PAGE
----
Saying “Yes” to Yourself After Cancer: If Not Now, When?

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A week or so before my mastectomy, I had to make an autologous blood donation.  The possibility of needing blood during surgery scared me to death.  I reassured myself the best I could that I wouldn’t use it and the blood would be available to someone else.  I guess it was the word “donation” that gave me that idea.

When I got to the Blood Donor Services Department I found out the blood could only be used by me.  It would be destroyed if I did not need it during surgery.  I was a bit disappointed my blood would be “wasted” and amazed at how easy it had been to bank it.  I told the nurse I would be back after my surgery to donate.  In truth, I had wanted to do that simple act of giving for years, but I never made it happen, despite the fact that there is such a need for donors.  I had no reason for not doing it, other than that I just didn’t make it a priority.  I promised myself I would be back.

Six weeks later, I was recuperating from my surgery and back in the hospital for massage therapy.  While waiting for my appointment, I saw a flyer which read, “Win an invitation to the NY Jets Training Camp if you make an appointment to give blood by May 28th at noon.”  It was May 28th, 10:30 a.m.; the Blood Donor Services Department was steps away from where I sat.  I could make the appointment and possibly win the prize for my son and husband, who are die-hard Jets fans.  I went to massage therapy and made it to the office by 11:30 a.m.  The nurses were welcoming and asked me if I wanted to be in the raffle.  I told them about my husband and son, that my husband was a Jets season ticket holder for over 30 years and how my son, who was 12, would be thrilled to visit the training camp.  I also told them about banking blood earlier and wanting to come back to donate.  I was so happy to be there, doing what I wanted to do, that I was exceptionally chatty.  I left very happy and realized I didn’t need to win to feel great, I already did.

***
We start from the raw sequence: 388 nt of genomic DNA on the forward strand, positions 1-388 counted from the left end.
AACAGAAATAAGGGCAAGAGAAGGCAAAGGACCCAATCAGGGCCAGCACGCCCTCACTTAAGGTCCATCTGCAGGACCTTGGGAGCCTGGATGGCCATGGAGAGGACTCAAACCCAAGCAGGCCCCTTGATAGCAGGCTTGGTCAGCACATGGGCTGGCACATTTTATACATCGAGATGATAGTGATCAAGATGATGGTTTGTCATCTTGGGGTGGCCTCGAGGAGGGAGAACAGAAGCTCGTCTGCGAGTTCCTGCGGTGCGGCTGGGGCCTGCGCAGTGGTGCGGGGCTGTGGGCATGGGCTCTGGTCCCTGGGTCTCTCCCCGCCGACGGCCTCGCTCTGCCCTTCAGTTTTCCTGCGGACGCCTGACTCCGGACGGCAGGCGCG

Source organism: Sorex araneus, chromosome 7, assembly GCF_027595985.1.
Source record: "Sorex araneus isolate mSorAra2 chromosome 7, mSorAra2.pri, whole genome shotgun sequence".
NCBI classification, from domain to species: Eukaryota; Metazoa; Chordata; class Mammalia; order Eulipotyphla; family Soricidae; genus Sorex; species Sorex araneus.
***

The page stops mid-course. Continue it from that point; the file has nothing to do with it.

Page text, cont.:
By the time I got home, there was a message that I had won!  I was overjoyed and filled with the symbolism of this very meaningful connection.   I had finally done something I wanted to do, but had always pushed aside as unimportant.   It was an immediate, clear and affirming cancer gift.  As I was battling the losses of cancer, I was learning the power of saying “yes.”  I was choosing to listen to myself and venture out of my comfort zone.  The funny thing is that I always had that choice.  It’s just that having cancer gave me the clarity to exercise it.

Survival > Existence,

Debbie

Image courtesy of Bart Maguire

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